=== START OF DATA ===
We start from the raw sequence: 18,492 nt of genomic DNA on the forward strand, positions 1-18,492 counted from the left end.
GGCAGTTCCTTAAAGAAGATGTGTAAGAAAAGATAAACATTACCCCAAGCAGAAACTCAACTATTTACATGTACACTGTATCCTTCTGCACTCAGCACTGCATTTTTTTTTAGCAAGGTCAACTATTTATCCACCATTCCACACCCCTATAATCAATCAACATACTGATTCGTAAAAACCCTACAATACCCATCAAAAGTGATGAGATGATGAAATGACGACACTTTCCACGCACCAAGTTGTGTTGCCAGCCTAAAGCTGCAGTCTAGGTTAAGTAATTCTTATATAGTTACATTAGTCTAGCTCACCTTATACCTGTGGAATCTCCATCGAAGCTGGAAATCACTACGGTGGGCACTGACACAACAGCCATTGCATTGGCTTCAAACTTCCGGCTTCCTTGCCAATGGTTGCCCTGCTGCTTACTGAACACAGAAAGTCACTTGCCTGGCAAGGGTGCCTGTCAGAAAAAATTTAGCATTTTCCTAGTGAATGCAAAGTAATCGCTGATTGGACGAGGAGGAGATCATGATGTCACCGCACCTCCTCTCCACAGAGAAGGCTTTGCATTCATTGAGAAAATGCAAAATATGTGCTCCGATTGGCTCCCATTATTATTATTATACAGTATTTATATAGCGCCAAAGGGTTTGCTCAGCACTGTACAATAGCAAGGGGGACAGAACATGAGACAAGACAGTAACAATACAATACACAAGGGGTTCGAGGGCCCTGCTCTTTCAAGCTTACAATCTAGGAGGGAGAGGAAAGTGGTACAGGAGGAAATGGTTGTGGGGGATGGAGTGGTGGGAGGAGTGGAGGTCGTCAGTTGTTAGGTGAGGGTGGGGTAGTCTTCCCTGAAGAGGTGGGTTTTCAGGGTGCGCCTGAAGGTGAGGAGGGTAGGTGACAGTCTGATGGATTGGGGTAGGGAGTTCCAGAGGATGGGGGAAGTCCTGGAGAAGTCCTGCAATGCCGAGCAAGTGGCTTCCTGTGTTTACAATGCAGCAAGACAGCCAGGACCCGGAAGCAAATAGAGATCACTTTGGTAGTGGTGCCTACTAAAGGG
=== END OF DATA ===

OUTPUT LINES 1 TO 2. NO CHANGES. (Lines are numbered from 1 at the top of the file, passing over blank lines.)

We start from the raw sequence: 18,492 nt of genomic DNA on the forward strand, positions 1-18,492 counted from the left end.
GGCAGTTCCTTAAAGAAGATGTGTAAGAAAAGATAAACATTACCCCAAGCAGAAACTCAACTATTTACATGTACACTGTATCCTTCTGCACTCAGCACTGCATTTTTTTTTAGCAAGGTCAACTATTTATCCACCATTCCACACCCCTATAATCAATCAACATACTGATTCGTAAAAACCCTACAATACCCATCAAAAGTGATGAGATGATGAAATGACGACACTTTCCACGCACCAAGTTGTGTTGCCAGCCTAAAGCTGCAGTCTAGGTTAAGTAATTCTTATATAGTTACATTAGTCTAGCTCACCTTATACCTGTGGAATCTCCATCGAAGCTGGAAATCACTACGGTGGGCACTGACACAACAGCCATTGCATTGGCTTCAAACTTCCGGCTTCCTTGCCAATGGTTGCCCTGCTGCTTACTGAACACAGAAAGTCACTTGCCTGGCAAGGGTGCCTGTCAGAAAAAATTTAGCATTTTCCTAGTGAATGCAAAGTAATCGCTGATTGGACGAGGAGGAGATCATGATGTCACCGCACCTCCTCTCCACAGAGAAGGCTTTGCATTCATTGAGAAAATGCAAAATATGTGCTCCGATTGGCTCCCATTATTATTATTATACAGTATTTATATAGCGCCAAAGGGTTTGCTCAGCACTGTACAATAGCAAGGGGGACAGAACATGAGACAAGACAGTAACAATACAATACACAAGGGGTTCGAGGGCCCTGCTCTTTCAAGCTTACAATCTAGGAGGGAGAGGAAAGTGGTACAGGAGGAAATGGTTGTGGGGGATGGAGTGGTGGGAGGAGTGGAGGTCGTCAGTTGTTAGGTGAGGGTGGGGTAGTCTTCCCTGAAGAGGTGGGTTTTCAGGGTGCGCCTGAAGGTGAGGAGGGTAGGTGACAGTCTGATGGATTGGGGTAGGGAGTTCCAGAGGATGGGGGAAGTCCTGGAGAAGTCCTGCAATGCCGAGCAAGTGGCTTCCTGTGTTTACAATGCAGCAAGACAGCCAGGACCCGGAAGCAAATAGAGATCACTTTGGTAGTGGTGCCTACTAAAGGG